Current district plans include the extension of a GATE Master Plan with the inclusion of a lottery to select among GATE-identified students, until a new plan can be developed. The name will change to Alternative Instructional Model program.
The question still remains as to how students will be selected into the program. Carlton Larson, a professor at the UC Davis School of Law, argues, “When the Board of Trustees of the Davis school district voted to implement a lottery for GATE admissions, it relied heavily on the legal advice provided by the board’s counsel, who contended that the current method of GATE selection exposed the district to the risk of a lawsuit. As several board members suggested, the lottery seemed to be the only legally permissible option.”
Professor Larson has no kids in the school. He received his law degree from Yale Law School, where he was an Articles Editor of The Yale Law Journal and a co-recipient of the Benjamin Scharps Prize for best paper by a third-year student according to the UC Davis Law School web page. After spending a few years at private practice, he joined the UC Davis faculty where he specializes in Constitutional Law, Legal History, Federal Courts, Criminal Law And Procedure.
He said he writes about, among other things, equal access to public education.
While DJUSD recently made some preliminary changes to the GATE program, most – notably perhaps is the name – this particular problem does not seem to change with the name change. The problem is quite simply “that the number of students deemed GATE-qualified exceeds the number of GATE seats.”
Those students who score in the 96th percentile or higher on a standardized test in addition to students with one risk factor who score at the 95th percentile and students with two risk factors who qualify at the 94th percentile are eligible for the program.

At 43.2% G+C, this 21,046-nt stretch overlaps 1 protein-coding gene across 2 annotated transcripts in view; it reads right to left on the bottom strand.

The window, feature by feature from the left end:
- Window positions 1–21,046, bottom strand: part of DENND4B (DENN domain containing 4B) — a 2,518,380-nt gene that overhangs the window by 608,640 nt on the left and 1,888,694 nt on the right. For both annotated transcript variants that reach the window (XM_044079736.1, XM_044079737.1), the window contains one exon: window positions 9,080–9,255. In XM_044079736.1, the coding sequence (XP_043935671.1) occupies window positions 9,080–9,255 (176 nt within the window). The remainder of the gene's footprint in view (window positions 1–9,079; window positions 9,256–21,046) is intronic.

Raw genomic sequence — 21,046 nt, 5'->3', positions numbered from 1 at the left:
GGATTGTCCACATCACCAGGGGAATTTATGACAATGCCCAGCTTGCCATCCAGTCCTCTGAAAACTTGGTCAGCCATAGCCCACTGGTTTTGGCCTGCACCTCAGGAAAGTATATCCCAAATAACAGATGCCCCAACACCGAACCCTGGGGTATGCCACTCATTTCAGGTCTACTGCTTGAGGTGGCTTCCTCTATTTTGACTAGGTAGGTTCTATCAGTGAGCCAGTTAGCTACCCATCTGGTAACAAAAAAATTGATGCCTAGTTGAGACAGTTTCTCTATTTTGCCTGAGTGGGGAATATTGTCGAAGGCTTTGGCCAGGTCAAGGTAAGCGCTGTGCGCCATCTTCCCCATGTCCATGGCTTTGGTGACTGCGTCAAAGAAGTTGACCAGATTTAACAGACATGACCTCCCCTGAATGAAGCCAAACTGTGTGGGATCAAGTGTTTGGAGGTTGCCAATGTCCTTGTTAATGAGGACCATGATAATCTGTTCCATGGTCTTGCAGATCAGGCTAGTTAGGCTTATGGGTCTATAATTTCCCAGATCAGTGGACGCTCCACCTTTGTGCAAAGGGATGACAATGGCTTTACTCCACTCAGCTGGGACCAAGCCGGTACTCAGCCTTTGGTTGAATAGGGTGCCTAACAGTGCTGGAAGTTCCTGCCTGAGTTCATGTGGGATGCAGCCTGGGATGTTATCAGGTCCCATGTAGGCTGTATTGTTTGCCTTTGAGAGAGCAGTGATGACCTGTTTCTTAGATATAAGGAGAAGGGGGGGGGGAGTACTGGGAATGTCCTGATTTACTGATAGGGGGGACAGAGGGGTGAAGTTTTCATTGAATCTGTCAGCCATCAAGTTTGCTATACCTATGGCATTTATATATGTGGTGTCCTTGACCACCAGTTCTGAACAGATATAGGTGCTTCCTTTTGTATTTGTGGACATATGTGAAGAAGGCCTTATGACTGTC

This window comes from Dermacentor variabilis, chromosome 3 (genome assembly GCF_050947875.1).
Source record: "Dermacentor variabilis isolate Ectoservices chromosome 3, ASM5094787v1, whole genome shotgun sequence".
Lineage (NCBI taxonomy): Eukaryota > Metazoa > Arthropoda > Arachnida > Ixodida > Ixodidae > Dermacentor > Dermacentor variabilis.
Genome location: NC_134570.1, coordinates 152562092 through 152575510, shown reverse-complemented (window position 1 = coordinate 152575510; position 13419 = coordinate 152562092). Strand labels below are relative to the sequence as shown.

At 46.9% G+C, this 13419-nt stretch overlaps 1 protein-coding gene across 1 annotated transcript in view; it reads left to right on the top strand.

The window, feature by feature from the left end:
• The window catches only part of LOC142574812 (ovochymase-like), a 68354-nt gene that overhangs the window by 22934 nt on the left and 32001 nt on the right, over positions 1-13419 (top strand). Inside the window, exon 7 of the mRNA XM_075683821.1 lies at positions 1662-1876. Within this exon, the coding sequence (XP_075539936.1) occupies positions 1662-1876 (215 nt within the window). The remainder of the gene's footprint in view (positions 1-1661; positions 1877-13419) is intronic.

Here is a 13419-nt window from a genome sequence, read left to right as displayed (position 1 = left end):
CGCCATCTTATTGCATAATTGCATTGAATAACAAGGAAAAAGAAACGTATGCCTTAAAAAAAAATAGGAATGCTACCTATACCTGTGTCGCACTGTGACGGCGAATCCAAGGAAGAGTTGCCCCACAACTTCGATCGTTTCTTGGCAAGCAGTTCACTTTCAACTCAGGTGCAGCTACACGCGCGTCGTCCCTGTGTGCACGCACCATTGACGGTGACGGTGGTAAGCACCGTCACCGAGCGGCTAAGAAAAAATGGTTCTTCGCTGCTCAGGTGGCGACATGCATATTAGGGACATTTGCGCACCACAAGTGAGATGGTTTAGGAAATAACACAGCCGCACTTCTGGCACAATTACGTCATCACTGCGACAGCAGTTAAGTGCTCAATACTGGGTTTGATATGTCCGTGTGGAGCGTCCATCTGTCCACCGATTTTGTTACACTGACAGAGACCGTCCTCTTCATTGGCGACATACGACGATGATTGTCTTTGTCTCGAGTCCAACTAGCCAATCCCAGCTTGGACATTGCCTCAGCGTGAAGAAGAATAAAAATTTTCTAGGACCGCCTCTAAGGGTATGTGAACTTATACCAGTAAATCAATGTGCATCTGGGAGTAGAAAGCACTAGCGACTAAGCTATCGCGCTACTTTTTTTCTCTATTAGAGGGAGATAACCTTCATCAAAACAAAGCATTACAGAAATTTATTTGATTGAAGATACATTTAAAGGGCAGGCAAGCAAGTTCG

Professor Larson writes, “Under the prior placement policy, GATE classrooms were filled first with students scoring at the 99th percentile, then the 98th and so on down the line. Because the students with two risk factors and a 94th percentile score always came last, they were more likely not to be placed in a GATE classroom.”
He notes that the board has not provided any formal legal opinions on this policy.
He writes, it is his “understanding of her legal objection to this procedure is based on what she publicly presented to the board. The argument appears to be this: The existing selection procedure risked a disparate impact on what the counsel termed ‘protected classes.’ The students who qualified in part because of risk factors were less likely to secure GATE placement than those students who did not. According to the counsel, this consequence was unlawful, and the only solution was to implement a placement lottery from among all GATE-qualified students.”
“Unfortunately, this advice is almost certainly wrong,” he writes.
“As I listened to the counsel’s presentation to the board, I could not believe what I was hearing,” he writes. “Four other UC Davis law school professors, including some of the nation’s most distinguished anti-discrimination scholars, were with me in the audience and they all agreed that the counsel had offered highly dubious advice.”